The law remains unpopular for this reason, but it is truly amazing the lengths to which some commentators will go to explain away the public opposition to a plainly bad law sold on dishonest claims. Here’s the Economist, for example, musing about Democrats’ communication deficit:

When Republicans and Democrats use different terms for the same thing, the Republican phrase is nearly always shorter and more concrete, observes Joseph Romm, the author of “Language Intelligence”. He has a point. When arguing about abortion, Republicans favour “life” (evocative) while Democrats talk about “choice” (abstract). Republicans talk about “taxes” and “spending” while Democrats want to raise “revenue” for “investment”. George W. Bush had the “Patriot Act”, whereas Mr Obama has the “Patient Protection and Affordable Care Act”. The former is an awful law that is hard to oppose; the latter an awful mouthful that is hard to remember.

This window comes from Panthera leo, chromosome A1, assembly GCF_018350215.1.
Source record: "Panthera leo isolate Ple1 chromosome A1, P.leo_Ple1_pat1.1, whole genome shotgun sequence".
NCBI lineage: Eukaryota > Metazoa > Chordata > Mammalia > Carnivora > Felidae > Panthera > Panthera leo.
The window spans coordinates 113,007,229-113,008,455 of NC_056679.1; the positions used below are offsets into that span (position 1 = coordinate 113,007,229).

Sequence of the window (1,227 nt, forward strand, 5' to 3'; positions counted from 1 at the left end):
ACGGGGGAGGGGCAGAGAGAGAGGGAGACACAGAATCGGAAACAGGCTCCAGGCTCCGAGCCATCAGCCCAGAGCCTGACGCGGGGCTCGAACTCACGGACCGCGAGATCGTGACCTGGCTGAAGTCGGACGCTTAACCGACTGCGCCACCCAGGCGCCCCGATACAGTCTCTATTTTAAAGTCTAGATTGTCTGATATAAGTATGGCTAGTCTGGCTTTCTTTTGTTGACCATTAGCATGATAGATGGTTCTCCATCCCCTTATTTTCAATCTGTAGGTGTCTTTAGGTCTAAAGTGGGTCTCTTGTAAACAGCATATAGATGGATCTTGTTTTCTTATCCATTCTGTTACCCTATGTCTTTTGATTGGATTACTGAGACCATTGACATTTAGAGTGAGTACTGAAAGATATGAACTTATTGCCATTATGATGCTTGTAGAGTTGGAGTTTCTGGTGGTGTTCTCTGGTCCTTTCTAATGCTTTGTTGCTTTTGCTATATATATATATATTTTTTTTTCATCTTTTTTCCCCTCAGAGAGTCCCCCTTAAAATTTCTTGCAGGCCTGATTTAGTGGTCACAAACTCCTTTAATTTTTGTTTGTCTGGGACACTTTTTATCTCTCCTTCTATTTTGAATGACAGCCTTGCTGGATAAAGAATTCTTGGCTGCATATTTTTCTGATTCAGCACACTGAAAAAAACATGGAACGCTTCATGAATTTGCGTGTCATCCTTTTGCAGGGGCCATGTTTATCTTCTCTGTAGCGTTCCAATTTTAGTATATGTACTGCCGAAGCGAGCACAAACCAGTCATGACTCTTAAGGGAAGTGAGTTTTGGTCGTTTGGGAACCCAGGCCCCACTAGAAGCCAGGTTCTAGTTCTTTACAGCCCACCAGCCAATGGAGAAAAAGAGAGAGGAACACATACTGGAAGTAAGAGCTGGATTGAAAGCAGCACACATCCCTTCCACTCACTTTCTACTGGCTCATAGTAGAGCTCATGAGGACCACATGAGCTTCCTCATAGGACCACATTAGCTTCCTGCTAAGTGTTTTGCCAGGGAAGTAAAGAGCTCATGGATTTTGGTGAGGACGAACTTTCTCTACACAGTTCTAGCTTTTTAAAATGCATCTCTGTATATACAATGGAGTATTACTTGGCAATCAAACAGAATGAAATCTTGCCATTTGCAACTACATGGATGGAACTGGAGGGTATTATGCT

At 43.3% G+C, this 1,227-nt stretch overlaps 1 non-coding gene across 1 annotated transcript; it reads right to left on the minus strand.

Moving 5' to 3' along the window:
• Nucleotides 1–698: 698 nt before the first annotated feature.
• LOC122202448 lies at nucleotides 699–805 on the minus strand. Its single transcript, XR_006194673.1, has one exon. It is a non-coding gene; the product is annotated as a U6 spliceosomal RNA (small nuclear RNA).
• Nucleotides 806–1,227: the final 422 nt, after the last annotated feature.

Actually, people commonly call it ObamaCare, which is easy to remember and just as easy to dislike according to the public. But of course the rest of that paragraph is risible as well. On the abortion issue, the term “choice” may be (to put it kindly) “abstract,” but surely for Democrats it’s a lot better than the “evocative” version of what they’re advocating. And the point about “taxes” and “spending” versus “revenue” and “investment” is rather obvious: one is literal, the other an attempt by the entity taking your money to avoid saying so.

And that is really what this communication issue is all about, in the end. Democrats are advocating terrible public policy on a whole host of important issues, and admitting what they are doing is a nonstarter for those who want to win reelection. Finding good names for bad ideas is a clever way to get around this, but wouldn’t it just be easier if Democrats came up with good ideas?

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New Technology Belies Tax Justification